Coming Home 

Sixties antiwar activist defends a war hero; Richmond execs lose their plastic; and Oaktown YWCA goes to pot.

Q.: How many Vietnam vets does it take to screw in a light bulb?

A.: You don't know, man, you weren't there!

That joke probably doesn't translate so well in print, although it might be just as offensive. We Americans, after all, still bear scars from Vietnam. The current "support our troops" mantra, for instance, has its roots in the national shame over Jane Fonda being such a bitch.

Yet some old wounds have healed since the war ended thirty years ago. Exhibit A in how the-times-they-have-a-chang-ed was on display last week in downtown Oakland in the courtroom of Alameda County Superior Court Judge John F. Kraetzer. That's where a former Vietnam War protester, attorney Dan Siegel, delivered a tear-jerking closing argument on behalf of his client, Vietnam vet James G. Kelley.

Siegel's name might be familiar to Feeders. He's a prominent employment-law attorney who represented filmmaker Michael Moore twenty years ago in Moore's lawsuit against Mother Jones. He's also an Oakland School Board member, a likely candidate for mayor in 2006, and a recreational pot smoker. Siegel cut his political teeth in the 1960s, leading antiwar protests at Cal when he was student body prez. Kelley, meanwhile, enlisted and reenlisted for military duty, flew numerous combat missions, and earned a Purple Heart, which he brought to court.

In 1998 and 1999, Kelley, an architect, was the $7,000-a-month project director for the University of California's new $31 million facility in Washington, DC. UC fired him over a string of what administrators considered bizarre e-mails Kelley had sent to the project team -- some of which were carbon-copied to the secretary of defense, Bill Clinton, and ex-Governor Gray Davis. Court papers say the e-mails included highly personal details about Kelley such as his "nocturnal erections," as well as rants containing allusions to religion, war, and the movie Field of Dreams. The upshot is that Kelley's bosses decided he was too crazy to do his job, and sent him packing. But Kelley contended that his co-workers feared him only because he was a Vietnam vet.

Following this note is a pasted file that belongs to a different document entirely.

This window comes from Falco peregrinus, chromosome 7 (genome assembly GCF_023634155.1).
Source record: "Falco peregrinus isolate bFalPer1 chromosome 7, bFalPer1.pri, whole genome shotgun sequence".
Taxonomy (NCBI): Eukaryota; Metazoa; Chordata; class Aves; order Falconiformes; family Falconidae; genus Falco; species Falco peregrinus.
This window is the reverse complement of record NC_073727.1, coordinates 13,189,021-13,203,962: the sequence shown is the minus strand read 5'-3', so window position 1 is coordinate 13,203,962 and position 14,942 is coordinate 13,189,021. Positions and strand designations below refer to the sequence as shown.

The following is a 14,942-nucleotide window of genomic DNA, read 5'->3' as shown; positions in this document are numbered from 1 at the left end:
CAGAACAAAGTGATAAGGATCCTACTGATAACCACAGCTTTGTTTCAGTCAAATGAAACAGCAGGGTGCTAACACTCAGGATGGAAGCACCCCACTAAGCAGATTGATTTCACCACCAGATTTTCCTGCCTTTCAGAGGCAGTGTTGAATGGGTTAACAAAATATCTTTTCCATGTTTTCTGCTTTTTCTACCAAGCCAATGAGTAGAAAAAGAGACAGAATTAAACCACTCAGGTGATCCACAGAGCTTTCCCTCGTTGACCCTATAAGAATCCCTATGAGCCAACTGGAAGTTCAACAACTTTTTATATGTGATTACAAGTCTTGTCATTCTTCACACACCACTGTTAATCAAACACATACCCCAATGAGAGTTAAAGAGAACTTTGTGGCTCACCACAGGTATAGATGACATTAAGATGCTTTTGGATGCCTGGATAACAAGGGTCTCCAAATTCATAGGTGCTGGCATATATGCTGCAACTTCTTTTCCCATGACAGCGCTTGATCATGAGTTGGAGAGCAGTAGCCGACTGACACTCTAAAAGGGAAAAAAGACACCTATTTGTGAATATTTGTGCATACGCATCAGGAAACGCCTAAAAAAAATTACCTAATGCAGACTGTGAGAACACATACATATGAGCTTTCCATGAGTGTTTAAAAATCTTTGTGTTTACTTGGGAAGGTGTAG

Siegel says that when Kelley first approached him about the wrongful-termination case, the two talked a long time about their very different experiences during the Vietnam era. Siegel says that while he opposed the war, he was "never hostile" to the GIs, recalling that he lost a high school buddy during the war. (Siegel's law partner, Oakland Councilwoman Jane Brunner, also worked on the case.)

Last week, the war-protester lawyer asked the jury for hundreds of thousands of dollars in lost wages and damages, and appealed to the panel's patriotism by invoking Kelley's wartime heroism. Siegel recounted the time Kelley took a bullet in the arm and watched the blood gush from the cuff of his fatigues. "If that caused him some psychological problems," Siegel reasoned, "we owe him an accommodation." In other words, UC should have reassigned the war hero to a less demanding post rather than just cast him out.